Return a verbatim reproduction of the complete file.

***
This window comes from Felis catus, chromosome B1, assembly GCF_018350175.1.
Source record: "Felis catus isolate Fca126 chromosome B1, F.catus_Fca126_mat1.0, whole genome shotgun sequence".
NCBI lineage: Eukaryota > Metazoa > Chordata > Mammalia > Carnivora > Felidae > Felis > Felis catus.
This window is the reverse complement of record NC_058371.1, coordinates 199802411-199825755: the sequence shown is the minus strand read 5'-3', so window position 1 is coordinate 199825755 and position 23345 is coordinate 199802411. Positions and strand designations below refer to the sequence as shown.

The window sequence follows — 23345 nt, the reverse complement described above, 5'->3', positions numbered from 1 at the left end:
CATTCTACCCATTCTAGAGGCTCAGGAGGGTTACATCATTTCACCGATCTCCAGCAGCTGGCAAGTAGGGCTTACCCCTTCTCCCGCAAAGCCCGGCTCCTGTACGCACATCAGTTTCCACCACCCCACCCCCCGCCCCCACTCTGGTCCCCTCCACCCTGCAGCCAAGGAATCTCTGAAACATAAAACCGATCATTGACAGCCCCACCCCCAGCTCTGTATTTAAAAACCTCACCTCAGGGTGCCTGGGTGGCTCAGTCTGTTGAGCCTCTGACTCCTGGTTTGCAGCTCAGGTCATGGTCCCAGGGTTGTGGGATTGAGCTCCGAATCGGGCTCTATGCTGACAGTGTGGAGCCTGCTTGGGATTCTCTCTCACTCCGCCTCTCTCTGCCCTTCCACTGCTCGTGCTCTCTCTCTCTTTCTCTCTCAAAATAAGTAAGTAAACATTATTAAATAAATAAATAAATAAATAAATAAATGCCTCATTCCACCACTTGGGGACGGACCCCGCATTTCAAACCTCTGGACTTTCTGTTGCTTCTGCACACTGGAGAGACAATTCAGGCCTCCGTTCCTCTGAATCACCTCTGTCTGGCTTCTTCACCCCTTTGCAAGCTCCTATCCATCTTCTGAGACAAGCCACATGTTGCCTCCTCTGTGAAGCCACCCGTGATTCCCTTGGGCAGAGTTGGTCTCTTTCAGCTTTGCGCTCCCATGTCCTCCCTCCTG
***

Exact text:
This window comes from Felis catus, chromosome B1, assembly GCF_018350175.1.
Source record: "Felis catus isolate Fca126 chromosome B1, F.catus_Fca126_mat1.0, whole genome shotgun sequence".
NCBI lineage: Eukaryota > Metazoa > Chordata > Mammalia > Carnivora > Felidae > Felis > Felis catus.
This window is the reverse complement of record NC_058371.1, coordinates 199802411-199825755: the sequence shown is the minus strand read 5'-3', so window position 1 is coordinate 199825755 and position 23345 is coordinate 199802411. Positions and strand designations below refer to the sequence as shown.

The window sequence follows — 23345 nt, the reverse complement described above, 5'->3', positions numbered from 1 at the left end:
CATTCTACCCATTCTAGAGGCTCAGGAGGGTTACATCATTTCACCGATCTCCAGCAGCTGGCAAGTAGGGCTTACCCCTTCTCCCGCAAAGCCCGGCTCCTGTACGCACATCAGTTTCCACCACCCCACCCCCCGCCCCCACTCTGGTCCCCTCCACCCTGCAGCCAAGGAATCTCTGAAACATAAAACCGATCATTGACAGCCCCACCCCCAGCTCTGTATTTAAAAACCTCACCTCAGGGTGCCTGGGTGGCTCAGTCTGTTGAGCCTCTGACTCCTGGTTTGCAGCTCAGGTCATGGTCCCAGGGTTGTGGGATTGAGCTCCGAATCGGGCTCTATGCTGACAGTGTGGAGCCTGCTTGGGATTCTCTCTCACTCCGCCTCTCTCTGCCCTTCCACTGCTCGTGCTCTCTCTCTCTTTCTCTCTCAAAATAAGTAAGTAAACATTATTAAATAAATAAATAAATAAATAAATAAATGCCTCATTCCACCACTTGGGGACGGACCCCGCATTTCAAACCTCTGGACTTTCTGTTGCTTCTGCACACTGGAGAGACAATTCAGGCCTCCGTTCCTCTGAATCACCTCTGTCTGGCTTCTTCACCCCTTTGCAAGCTCCTATCCATCTTCTGAGACAAGCCACATGTTGCCTCCTCTGTGAAGCCACCCGTGATTCCCTTGGGCAGAGTTGGTCTCTTTCAGCTTTGCGCTCCCATGTCCTCCCTCCTG